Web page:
Time to defend democracy

International issues The show trial against the leadership of the Belarusian Human Rights Center Viasna was recently completed. The court clearly did as the regime ordered and sentenced the Center's chairman and Nobel Peace Prize winner Ales Bialiatski to ten years in prison.

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Two other members of the leadership were sentenced to nine and seven years respectively. These judgments are no exception. In December 2022, the leadership of LO's sister organisation the Belarusian Congress of Democratic Trade Unions, BKDP, was sentenced to several years in prison. In addition, as recently as March 6, the Belarusian opposition leader Sviatlana Tsikhanouskaya was sentenced in-absentia to 15 years in prison.

Belarus’ dictator Aleksandr Lukashenko is terrified of his own citizens, especially as they organise themselves. According to the world trade union confederation ITUC, Belarus is today one of the world's ten worst countries for trade unionists. Since Lukashenko cheated his way to victory in the 2020 presidential election, the repression has intensified. It is not allowed to have meetings in workplaces, and employees who talk loudly about politics are fired. Trade unions and other popular movements have been banned. Journalists are being persecuted and imprisoned. Newspapers and news sites are being closed. Prisons are filled with prisoners whose only "crime" was to have been active in trade unions or criticised the regime.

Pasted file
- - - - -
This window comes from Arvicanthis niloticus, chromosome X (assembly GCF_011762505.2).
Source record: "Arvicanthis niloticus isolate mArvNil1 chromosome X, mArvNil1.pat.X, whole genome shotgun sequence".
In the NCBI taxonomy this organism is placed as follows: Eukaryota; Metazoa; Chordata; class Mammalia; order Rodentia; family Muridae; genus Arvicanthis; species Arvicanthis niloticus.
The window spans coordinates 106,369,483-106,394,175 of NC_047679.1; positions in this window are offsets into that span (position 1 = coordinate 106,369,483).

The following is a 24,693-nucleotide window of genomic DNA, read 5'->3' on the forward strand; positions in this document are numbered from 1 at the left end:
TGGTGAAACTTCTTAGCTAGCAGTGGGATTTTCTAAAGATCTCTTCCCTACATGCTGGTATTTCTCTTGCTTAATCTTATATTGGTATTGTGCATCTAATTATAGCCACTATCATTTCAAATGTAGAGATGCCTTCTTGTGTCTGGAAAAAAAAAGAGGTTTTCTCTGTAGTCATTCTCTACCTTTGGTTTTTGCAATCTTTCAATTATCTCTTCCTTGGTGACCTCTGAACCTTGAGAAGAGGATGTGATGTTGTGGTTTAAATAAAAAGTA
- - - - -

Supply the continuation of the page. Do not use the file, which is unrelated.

LO and LO affiliates have for years supported our trade union comrades in Belarus in their fight for trade union rights. Now, as the repression continues to intensify, there is only one reasonable response from the outside world: international solidarity with the democratic forces in Belarus must be enhanced.

A significant part of this solidarity is the aid that goes to building democracy and freedom. Against this background, the Swedish government's new aid policy is ominous. It goes in the exact opposite direction. The one percent target is removed and funding of civil society aid work is reduced. The cuts in the funds available for civil society organisations to apply for, in terms of information and communication activities, are particularly extensive. Over the years, this funding has been used to spread knowledge about what is happening in Belarus and other countries where democracy is set aside. Therefore, considering that the government claims to prioritise Sweden's immediate vicinity, the new political direction is immediately counterproductive.

LO’s call on the Swedish government is clear: change it and do it right! Providing aid for the defence of democracy and human rights is needed more than ever. The level of assistance to the people, who risk daily their freedom in their fight for democracy in Belarus and other countries with a far-reaching lack of freedom, must increase, not decrease.

Oscar Ernerot

Head of International Department
Swedish Trade Union Confederation